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Photograph by Andrew Harrer — Bloomberg via Getty Images
Commentary

What Uber is getting right that other startups aren’t

Sep 19, 2015

Uber is one of the most valuable startup in the world, and part of that success can be attributed to an aggressive strategy to acquire and retain talented people. Their most notable, and recent, tactic has been poaching Google’s top experts in mapping and geospatial solutions. Moves like this provide Uber with a significant competitive advantage in a crowded marketplace. Talented executives and engineers flocking to Uber believe the company has “world-changing” ambitions with a corporate culture that values team as much as the bottom line.

The opportunity to thrive, professionally, is grounded in the understanding that Uber is committed to their most valuable asset—people, even though it has received plenty of criticisms for the way it treats drivers by not offering them health insurance and other worker benefits. Investment in human capital is a functional practice that new startups often overlook. Critics will argue that initiatives focused on leadership and professional development are mere fluff and do not work. However, new research proves that it is one of the most important factors in building a world-class workforce that remains committed, engaged, and performing at the highest levels.

In Silicon Valley, startups spend months raising money to build a business. But, with Uber as a prime example, building a successful business is about more than raising money. After initial fundraising rounds, investor expectations are high and startups hit a very a delicate point in a company’s lifecycle – where talent means everything and investing in talent is critical for success.

In the current market context, there are four distinct areas of focus that start-ups must embrace to build an early competitive edge:

Understand the dynamics of the talent war: In the past, employees valued opportunity, compensation, and security. Today, millennials occupy a larger percentage of the work force and are overwhelmingly attracted to companies that are perceived as strongly invested in their personal overall growth and career development. They want to know that there will be the opportunity to develop a strong set of competencies and transferrable skills that can not only be useful now, but later on as well, as their careers develop. Further, preparing workers for new roles as the company expands is also necessary — internal mobility is a better alternative than losing key talent.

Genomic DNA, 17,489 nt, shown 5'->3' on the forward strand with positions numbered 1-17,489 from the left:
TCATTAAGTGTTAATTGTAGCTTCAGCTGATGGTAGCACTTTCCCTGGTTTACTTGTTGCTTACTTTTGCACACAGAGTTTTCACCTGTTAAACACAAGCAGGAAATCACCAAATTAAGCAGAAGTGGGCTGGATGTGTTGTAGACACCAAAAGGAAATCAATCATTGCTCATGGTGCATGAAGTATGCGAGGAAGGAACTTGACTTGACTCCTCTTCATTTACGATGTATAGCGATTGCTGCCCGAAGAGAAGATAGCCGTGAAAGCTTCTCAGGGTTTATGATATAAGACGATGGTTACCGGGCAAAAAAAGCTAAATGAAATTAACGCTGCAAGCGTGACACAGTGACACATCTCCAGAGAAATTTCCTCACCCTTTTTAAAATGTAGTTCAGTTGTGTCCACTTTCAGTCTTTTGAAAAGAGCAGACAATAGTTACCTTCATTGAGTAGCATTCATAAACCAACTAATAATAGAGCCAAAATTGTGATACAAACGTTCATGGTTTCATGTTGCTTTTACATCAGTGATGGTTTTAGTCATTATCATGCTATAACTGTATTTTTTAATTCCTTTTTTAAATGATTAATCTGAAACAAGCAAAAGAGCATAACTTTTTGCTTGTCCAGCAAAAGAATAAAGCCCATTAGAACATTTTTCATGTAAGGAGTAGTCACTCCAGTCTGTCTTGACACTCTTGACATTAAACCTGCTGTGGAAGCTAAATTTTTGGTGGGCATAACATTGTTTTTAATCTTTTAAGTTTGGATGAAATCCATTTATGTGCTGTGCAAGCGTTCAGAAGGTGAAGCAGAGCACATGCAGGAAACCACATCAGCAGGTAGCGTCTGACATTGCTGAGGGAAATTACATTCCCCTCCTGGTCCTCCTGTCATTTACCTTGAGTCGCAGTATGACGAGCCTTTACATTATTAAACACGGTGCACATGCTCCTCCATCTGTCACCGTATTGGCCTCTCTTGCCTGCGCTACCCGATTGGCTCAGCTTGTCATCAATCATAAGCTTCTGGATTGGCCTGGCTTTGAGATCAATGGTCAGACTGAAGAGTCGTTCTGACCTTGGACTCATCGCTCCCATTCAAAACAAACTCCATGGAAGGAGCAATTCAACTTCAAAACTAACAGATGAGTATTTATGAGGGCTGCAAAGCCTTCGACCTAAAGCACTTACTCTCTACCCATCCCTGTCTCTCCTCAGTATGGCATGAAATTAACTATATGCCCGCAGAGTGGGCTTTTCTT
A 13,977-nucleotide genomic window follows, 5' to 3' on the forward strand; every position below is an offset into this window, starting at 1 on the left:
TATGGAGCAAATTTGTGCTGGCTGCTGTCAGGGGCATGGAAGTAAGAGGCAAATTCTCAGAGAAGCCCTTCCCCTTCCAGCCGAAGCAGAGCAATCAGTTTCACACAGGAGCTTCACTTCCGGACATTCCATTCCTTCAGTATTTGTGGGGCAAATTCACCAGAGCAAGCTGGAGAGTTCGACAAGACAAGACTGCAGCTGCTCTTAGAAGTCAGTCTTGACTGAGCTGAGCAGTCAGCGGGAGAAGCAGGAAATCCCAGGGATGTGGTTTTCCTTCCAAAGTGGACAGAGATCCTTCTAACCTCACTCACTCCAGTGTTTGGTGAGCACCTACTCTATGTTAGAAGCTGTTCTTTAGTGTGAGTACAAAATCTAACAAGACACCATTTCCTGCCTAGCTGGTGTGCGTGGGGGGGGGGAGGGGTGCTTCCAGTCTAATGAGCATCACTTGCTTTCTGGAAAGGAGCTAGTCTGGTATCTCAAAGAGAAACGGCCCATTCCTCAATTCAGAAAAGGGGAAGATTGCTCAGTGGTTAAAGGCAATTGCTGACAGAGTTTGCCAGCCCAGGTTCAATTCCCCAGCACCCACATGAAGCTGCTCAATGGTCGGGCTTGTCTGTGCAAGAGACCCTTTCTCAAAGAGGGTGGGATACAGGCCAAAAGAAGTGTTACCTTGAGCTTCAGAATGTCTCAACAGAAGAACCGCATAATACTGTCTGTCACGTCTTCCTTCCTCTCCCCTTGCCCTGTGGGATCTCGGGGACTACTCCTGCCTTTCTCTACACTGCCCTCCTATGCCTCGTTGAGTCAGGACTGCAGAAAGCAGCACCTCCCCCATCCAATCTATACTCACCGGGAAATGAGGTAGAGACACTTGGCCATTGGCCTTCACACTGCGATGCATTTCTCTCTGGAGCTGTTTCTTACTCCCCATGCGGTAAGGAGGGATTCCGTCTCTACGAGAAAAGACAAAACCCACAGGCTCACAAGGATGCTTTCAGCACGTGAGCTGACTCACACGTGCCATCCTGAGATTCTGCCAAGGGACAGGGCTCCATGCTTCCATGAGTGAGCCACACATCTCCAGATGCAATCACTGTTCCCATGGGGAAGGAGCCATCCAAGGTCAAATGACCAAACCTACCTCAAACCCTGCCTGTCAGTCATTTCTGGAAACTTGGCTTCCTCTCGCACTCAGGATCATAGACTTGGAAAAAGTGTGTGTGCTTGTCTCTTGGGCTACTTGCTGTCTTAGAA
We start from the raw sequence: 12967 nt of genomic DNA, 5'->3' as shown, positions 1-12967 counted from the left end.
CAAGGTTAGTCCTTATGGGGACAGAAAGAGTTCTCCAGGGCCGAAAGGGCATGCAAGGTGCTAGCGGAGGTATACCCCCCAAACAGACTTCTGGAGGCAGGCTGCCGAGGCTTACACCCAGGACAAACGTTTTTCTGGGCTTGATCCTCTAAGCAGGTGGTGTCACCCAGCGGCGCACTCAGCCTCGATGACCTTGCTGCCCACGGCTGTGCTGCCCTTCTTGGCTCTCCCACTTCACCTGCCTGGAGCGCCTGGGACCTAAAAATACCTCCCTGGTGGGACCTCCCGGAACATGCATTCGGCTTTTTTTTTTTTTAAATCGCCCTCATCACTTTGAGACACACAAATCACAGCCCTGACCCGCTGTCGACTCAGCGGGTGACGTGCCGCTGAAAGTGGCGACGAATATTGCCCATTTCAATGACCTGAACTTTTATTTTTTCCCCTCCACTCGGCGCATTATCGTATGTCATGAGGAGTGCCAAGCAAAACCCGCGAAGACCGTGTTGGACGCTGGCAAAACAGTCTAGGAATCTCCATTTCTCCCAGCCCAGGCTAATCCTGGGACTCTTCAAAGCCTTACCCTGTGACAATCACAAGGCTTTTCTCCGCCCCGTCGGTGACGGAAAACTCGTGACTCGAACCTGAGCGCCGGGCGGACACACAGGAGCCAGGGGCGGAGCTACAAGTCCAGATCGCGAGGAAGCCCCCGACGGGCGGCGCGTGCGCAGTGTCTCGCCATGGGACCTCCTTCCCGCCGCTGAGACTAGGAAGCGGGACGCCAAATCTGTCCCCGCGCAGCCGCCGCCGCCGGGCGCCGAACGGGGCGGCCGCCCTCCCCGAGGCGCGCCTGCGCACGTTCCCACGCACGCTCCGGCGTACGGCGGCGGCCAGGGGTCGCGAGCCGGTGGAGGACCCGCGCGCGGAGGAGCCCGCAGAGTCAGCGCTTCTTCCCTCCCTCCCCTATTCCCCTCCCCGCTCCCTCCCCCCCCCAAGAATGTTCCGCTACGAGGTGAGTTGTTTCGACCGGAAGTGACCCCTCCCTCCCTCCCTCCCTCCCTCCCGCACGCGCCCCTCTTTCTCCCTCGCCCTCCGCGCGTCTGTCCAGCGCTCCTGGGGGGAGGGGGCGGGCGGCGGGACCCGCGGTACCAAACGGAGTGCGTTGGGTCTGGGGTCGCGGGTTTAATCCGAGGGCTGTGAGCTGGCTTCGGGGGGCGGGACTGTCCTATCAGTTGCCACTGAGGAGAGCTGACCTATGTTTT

Create a culture with a passion for learning: Culture can be a barrier to integrating professional development into a company strategy, but it can also be the source of competitive advantage. A culture of excellence leverages continuous learning to create an environment where preparation, adaptability, and ongoing support to do a job are ever present. This is where out-of-the-box contributions emerge. Instead of just getting work done, the culture transforms a company into a place where employees feel motivated and empowered to develop new ideas, concepts, and recommendations that are actively advancing individual and collective innovation well beyond what’s normally expected. This allows companies to better monitor and evaluate employee progress and provides an opportunity for employees to be constantly aware of their performance while identifying areas where support exists to help master new skills.

Enhance effective management: Managers who operate in an environment that integrates learning develop a potent ability to influence, communicate and drive performance for subordinates and peers. In the past, startups or smaller managers could survive by responding reactively to market conditions. But reactive options fail to take advantage of professional development opportunities and forego the competitive advantage. When senior leaders use continuous learning to develop short-mid- and long-term growth strategies, the result is an aggressive and highly competitive operating model. With a clear strategy and plan for correlating talent development and efficient execution, communication with key stakeholders, like investors, are more productive.

Relentlessly promote the brand: Top talent who appreciate a continuous learning environment are more likely to be motivated to remain consistently engaged and can be groomed to become some of your best assets. These are your brand ambassadors, promoting the value of the company to new employees and even potential investors. They embody the brand, enhance the reputation across the industry, and are a direct reflection of the best the brand can offer.

Talent today is the newest form of currency for start-ups. Competitors can poach top talent over the weekend – effectively collapsing your edge in the market. While startups have a number of balls in the air at any one time, one of the most important is to recognize top talent as their most critical asset and deliberately and proactively develop strategies to protect it. It’s the strongest path to success.

Jason Wingard is a professor at Columbia University. He is also author of Learning to Succeed: Rethinking Corporate Education in a World of Unrelenting Change.

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